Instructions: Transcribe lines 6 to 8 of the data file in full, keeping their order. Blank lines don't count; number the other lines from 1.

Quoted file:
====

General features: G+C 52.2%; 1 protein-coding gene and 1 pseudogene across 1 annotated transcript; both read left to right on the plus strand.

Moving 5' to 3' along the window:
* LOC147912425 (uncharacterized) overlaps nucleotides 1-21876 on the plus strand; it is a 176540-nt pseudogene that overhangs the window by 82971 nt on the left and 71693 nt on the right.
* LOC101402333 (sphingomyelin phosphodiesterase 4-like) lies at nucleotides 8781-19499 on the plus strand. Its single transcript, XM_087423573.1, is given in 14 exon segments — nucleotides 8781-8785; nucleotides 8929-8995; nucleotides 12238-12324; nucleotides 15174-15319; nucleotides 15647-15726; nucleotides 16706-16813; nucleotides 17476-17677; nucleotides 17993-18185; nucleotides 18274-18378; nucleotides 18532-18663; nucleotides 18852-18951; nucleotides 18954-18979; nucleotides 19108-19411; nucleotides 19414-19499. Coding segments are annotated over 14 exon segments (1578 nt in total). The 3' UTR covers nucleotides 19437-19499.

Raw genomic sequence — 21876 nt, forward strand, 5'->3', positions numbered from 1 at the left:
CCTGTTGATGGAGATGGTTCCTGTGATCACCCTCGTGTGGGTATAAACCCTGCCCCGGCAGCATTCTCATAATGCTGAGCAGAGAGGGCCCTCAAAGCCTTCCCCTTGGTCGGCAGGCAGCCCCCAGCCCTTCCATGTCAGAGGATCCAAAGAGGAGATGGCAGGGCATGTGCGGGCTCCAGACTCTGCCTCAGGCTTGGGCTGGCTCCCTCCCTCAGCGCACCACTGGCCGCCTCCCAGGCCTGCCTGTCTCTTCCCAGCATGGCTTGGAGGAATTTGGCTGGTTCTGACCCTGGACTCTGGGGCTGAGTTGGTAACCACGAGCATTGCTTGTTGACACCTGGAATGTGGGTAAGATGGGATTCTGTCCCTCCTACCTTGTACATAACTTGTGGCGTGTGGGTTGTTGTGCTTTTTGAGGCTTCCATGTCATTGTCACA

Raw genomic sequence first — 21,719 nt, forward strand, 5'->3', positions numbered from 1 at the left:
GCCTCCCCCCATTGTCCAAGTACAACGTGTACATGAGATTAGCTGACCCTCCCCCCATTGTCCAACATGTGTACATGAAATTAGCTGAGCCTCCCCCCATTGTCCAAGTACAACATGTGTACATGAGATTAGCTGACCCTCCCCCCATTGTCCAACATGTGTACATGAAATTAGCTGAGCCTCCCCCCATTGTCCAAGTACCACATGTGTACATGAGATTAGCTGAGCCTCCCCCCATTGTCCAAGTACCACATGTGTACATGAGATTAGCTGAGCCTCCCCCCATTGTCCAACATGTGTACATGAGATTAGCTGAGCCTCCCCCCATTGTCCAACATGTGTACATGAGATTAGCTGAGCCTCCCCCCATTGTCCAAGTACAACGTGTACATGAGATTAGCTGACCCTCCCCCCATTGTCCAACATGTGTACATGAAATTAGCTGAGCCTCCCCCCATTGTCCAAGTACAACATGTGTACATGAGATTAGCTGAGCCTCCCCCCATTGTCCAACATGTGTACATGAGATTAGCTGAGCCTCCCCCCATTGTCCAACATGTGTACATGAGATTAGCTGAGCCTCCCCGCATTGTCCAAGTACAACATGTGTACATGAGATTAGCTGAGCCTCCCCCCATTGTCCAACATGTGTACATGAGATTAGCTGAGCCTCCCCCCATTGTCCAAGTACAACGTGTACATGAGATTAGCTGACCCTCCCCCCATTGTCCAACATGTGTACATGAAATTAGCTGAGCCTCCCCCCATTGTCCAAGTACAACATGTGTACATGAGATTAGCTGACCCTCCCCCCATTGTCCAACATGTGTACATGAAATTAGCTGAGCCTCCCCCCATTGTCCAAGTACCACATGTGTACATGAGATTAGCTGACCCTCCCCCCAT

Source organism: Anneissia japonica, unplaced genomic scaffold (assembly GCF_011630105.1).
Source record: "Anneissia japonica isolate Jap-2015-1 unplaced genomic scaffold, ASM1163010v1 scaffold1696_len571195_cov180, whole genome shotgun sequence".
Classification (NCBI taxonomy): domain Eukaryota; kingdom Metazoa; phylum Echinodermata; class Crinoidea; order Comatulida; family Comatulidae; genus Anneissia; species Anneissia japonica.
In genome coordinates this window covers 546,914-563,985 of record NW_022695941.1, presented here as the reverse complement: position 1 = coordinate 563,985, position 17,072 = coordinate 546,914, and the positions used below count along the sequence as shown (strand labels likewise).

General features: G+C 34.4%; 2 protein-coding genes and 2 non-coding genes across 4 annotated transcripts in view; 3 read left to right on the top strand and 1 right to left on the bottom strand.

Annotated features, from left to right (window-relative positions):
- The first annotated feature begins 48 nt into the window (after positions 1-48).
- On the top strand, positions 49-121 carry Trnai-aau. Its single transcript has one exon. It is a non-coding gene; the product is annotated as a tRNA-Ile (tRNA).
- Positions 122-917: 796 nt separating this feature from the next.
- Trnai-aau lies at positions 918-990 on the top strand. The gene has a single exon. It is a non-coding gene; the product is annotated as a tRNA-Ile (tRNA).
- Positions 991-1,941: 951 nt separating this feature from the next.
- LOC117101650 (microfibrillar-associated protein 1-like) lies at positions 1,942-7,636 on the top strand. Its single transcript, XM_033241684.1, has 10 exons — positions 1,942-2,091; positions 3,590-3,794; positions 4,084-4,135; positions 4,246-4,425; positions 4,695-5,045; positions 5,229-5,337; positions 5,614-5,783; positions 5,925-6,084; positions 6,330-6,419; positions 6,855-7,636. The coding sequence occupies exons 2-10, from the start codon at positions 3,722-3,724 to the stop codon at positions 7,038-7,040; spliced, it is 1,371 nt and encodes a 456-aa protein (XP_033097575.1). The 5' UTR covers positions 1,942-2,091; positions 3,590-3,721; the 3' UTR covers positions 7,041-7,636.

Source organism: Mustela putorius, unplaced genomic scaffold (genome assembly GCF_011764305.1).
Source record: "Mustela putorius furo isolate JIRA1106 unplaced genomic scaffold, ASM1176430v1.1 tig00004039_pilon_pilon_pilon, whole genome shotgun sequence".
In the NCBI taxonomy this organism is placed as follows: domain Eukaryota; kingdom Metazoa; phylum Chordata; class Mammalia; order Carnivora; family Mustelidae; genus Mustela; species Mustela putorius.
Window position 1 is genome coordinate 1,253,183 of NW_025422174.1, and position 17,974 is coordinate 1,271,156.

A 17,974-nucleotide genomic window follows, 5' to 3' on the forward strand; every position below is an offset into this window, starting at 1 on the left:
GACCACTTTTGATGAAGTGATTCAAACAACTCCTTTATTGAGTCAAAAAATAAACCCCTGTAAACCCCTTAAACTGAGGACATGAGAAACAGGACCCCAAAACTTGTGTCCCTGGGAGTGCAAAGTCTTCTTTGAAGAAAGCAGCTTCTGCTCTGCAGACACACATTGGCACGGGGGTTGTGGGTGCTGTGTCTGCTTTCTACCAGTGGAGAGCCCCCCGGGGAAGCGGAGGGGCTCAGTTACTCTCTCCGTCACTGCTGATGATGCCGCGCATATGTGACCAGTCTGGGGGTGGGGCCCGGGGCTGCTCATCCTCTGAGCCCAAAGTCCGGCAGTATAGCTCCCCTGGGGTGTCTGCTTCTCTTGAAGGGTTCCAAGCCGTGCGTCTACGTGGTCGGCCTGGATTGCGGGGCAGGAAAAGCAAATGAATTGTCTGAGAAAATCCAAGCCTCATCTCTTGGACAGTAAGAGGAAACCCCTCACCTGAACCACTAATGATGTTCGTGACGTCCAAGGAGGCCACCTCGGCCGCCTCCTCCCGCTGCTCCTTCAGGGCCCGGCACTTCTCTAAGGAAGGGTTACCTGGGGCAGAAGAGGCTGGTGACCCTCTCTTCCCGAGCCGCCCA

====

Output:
CCTGTTGATGGAGATGGTTCCTGTGATCACCCTCGTGTGGGTATAAACCCTGCCCCGGCAGCATTCTCATAATGCTGAGCAGAGAGGGCCCTCAAAGCCTTCCCCTTGGTCGGCAGGCAGCCCCCAGCCCTTCCATGTCAGAGGATCCAAAGAGGAGATGGCAGGGCATGTGCGGGCTCCAGACTCTGCCTCAGGCTTGGGCTGGCTCCCTCCCTCAGCGCACCACTGGCCGCCTCCCAGGCCTGCCTGTCTCTTCCCAGCATGGCTTGGAGGAATTTGGCTGGTTCTGACCCTGGACTCTGGGGCTGAGTTGGTAACCACGAGCATTGCTTGTTGACACCTGGAATGTGGGTAAGATGGGATTCTGTCCCTCCTACCTTGTACATAACTTGTGGCGTGTGGGTTGTTGTGCTTTTTGAGGCTTCCATGTCATTGTCACA

Raw genomic sequence first — 21,719 nt, forward strand, 5'->3', positions numbered from 1 at the left:
GCCTCCCCCCATTGTCCAAGTACAACGTGTACATGAGATTAGCTGACCCTCCCCCCATTGTCCAACATGTGTACATGAAATTAGCTGAGCCTCCCCCCATTGTCCAAGTACAACATGTGTACATGAGATTAGCTGACCCTCCCCCCATTGTCCAACATGTGTACATGAAATTAGCTGAGCCTCCCCCCATTGTCCAAGTACCACATGTGTACATGAGATTAGCTGAGCCTCCCCCCATTGTCCAAGTACCACATGTGTACATGAGATTAGCTGAGCCTCCCCCCATTGTCCAACATGTGTACATGAGATTAGCTGAGCCTCCCCCCATTGTCCAACATGTGTACATGAGATTAGCTGAGCCTCCCCCCATTGTCCAAGTACAACGTGTACATGAGATTAGCTGACCCTCCCCCCATTGTCCAACATGTGTACATGAAATTAGCTGAGCCTCCCCCCATTGTCCAAGTACAACATGTGTACATGAGATTAGCTGAGCCTCCCCCCATTGTCCAACATGTGTACATGAGATTAGCTGAGCCTCCCCCCATTGTCCAACATGTGTACATGAGATTAGCTGAGCCTCCCCGCATTGTCCAAGTACAACATGTGTACATGAGATTAGCTGAGCCTCCCCCCATTGTCCAACATGTGTACATGAGATTAGCTGAGCCTCCCCCCATTGTCCAAGTACAACGTGTACATGAGATTAGCTGACCCTCCCCCCATTGTCCAACATGTGTACATGAAATTAGCTGAGCCTCCCCCCATTGTCCAAGTACAACATGTGTACATGAGATTAGCTGACCCTCCCCCCATTGTCCAACATGTGTACATGAAATTAGCTGAGCCTCCCCCCATTGTCCAAGTACCACATGTGTACATGAGATTAGCTGACCCTCCCCCCAT